The United States House of Representative has reportedly introduced a new $3 trillion stimulus bill called the ‘HEROES’ Act in a bid to help a wider range of immigrants. While the voting is slated for May 15, the bill reportedly has a major advantage for Indian residents in the US.
According to an international media outlet, in the case of married couples, the HEROES Act only requires discloser of the tax identification number of either one or both individuals, unlike the CARES Act which requires both of them to have social security number to be eligible for the rebate pay-out. The previous $2.2 trillion relief package under the CARES Act created challenges for immigrants as the bill required for both members to have a social security number in order to be eligible for a $2,400 rebate.
However, under the HEROES Act, one tax identification Huber would receive a $1,200 check. Plus, if the bill passes, if H-1B holder and the H4 spouse have a tax identification number, the pay-out would be $2,400. Although the HEROES Act also specifies that the relief pay-out would not cover ‘non-resident’ alien individuals, just like CARES Act. Those who have a green card or meet the substantial presence test are ‘resident aliens’. As per reports, a significant number of H-1B workers are in the US on visa extension and would meet the substantial presence test.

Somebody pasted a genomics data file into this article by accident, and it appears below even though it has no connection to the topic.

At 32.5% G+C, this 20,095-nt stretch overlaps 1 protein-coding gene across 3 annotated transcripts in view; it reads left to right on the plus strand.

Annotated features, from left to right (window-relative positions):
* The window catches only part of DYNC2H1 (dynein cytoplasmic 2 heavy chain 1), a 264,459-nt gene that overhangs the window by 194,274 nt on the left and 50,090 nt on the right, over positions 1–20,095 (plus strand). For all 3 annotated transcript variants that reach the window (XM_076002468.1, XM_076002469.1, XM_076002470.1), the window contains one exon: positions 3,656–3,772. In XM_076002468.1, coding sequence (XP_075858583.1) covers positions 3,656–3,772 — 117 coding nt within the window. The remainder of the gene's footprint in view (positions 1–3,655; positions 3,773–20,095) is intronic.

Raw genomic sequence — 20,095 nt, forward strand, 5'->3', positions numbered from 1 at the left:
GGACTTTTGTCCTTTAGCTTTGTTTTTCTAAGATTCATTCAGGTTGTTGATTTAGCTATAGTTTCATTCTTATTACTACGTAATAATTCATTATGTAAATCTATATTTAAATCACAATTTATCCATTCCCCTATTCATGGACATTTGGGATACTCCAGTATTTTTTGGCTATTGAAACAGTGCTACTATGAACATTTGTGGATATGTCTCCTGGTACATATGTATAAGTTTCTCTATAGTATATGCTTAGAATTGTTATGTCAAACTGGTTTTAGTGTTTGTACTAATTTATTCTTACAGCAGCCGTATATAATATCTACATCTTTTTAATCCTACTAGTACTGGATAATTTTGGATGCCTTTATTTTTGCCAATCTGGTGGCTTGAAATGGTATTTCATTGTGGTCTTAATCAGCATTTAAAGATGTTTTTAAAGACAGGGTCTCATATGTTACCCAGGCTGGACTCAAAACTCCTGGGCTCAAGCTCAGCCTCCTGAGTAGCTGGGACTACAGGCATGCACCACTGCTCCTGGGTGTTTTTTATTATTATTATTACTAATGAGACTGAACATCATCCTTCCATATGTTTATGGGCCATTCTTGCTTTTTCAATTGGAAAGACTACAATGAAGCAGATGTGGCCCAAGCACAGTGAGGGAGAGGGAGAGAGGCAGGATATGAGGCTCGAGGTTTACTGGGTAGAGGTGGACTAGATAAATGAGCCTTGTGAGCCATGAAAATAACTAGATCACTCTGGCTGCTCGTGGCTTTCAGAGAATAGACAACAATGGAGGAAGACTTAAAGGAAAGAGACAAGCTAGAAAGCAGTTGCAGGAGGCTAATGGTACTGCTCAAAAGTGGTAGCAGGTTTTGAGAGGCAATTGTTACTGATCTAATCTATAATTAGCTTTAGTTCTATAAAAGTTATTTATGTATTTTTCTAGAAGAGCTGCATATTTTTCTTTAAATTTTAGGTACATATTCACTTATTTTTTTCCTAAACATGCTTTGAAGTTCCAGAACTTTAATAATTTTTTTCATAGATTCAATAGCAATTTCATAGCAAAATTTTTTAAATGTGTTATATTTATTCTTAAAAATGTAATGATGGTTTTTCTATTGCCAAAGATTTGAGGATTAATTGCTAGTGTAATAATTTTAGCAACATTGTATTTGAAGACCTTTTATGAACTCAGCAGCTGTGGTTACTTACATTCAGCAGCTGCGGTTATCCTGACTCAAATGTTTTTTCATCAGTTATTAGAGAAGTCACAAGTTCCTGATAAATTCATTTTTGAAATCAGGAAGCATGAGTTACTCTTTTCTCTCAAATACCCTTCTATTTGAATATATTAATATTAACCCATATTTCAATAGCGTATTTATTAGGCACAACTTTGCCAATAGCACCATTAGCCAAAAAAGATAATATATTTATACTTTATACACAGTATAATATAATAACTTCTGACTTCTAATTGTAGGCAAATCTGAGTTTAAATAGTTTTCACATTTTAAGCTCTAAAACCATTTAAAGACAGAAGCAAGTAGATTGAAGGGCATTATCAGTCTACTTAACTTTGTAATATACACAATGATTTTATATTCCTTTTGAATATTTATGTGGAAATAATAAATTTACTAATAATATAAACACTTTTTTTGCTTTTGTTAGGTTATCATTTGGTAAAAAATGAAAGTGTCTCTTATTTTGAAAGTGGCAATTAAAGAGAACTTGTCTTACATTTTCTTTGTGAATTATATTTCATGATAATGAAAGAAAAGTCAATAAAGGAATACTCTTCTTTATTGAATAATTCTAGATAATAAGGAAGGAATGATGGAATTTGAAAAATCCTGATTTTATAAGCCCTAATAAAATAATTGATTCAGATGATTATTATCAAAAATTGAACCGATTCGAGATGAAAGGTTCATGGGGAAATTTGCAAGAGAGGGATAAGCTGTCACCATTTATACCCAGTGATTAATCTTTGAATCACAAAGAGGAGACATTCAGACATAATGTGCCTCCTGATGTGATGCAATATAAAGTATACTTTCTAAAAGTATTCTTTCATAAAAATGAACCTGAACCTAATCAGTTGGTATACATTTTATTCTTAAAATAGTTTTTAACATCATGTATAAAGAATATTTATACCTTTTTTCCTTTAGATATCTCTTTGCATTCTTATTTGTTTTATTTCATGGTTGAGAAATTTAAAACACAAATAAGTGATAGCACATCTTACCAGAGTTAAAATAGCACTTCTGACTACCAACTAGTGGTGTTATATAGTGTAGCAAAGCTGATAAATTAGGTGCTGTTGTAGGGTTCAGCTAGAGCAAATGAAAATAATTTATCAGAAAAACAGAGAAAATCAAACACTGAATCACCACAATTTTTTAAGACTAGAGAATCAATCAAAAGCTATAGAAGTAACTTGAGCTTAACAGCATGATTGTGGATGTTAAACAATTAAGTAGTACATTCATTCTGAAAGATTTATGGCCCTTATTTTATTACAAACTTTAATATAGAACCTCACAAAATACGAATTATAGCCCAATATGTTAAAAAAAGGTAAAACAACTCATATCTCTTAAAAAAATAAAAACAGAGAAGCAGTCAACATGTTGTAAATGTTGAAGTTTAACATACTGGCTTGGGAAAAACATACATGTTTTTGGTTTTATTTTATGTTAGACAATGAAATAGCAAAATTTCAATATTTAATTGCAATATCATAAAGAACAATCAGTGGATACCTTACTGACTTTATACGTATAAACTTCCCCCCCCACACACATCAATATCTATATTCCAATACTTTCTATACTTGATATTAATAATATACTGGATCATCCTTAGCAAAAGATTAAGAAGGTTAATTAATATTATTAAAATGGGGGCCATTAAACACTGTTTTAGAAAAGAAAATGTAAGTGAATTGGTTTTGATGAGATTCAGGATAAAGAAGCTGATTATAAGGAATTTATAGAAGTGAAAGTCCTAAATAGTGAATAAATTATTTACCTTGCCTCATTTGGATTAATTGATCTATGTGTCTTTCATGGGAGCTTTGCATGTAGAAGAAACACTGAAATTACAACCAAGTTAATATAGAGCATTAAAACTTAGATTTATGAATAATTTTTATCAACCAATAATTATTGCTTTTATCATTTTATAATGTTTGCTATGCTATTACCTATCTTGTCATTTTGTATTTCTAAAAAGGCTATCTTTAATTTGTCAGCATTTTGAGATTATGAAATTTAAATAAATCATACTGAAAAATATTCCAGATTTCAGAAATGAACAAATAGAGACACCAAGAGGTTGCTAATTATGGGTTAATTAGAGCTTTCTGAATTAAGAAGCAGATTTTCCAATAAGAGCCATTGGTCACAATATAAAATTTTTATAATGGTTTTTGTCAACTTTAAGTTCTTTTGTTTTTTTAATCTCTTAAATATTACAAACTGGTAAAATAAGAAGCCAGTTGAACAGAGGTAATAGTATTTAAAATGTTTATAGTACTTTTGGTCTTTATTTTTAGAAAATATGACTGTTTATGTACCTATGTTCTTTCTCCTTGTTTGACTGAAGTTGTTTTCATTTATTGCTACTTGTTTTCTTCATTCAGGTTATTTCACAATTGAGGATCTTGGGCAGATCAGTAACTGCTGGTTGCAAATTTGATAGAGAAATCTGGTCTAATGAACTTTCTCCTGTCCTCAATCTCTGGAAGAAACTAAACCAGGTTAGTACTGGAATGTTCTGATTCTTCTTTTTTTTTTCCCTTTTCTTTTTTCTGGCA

Meanwhile, currently, there are approximately three lakh Indians on H-1B visas in the US and their spouses are reportedly on H4 or dependent visas. Only spouses of those, who are on track for a green card can reportedly obtain an employment authorisation document (EAD) and thus a social security number. As per reports, only around one lakh spouses are estimated to have an EAD and on the other hand, H4 visa holders can obtain a tax identification number.
Therefore, under the current CARES Act several Indian families filing a joint tax return, where the spouse did have a social security number, found themselves at the crossroads fro seeking benefits. However, if the HEROES bill is passed, the Indian families struggling in the US might have an advantage.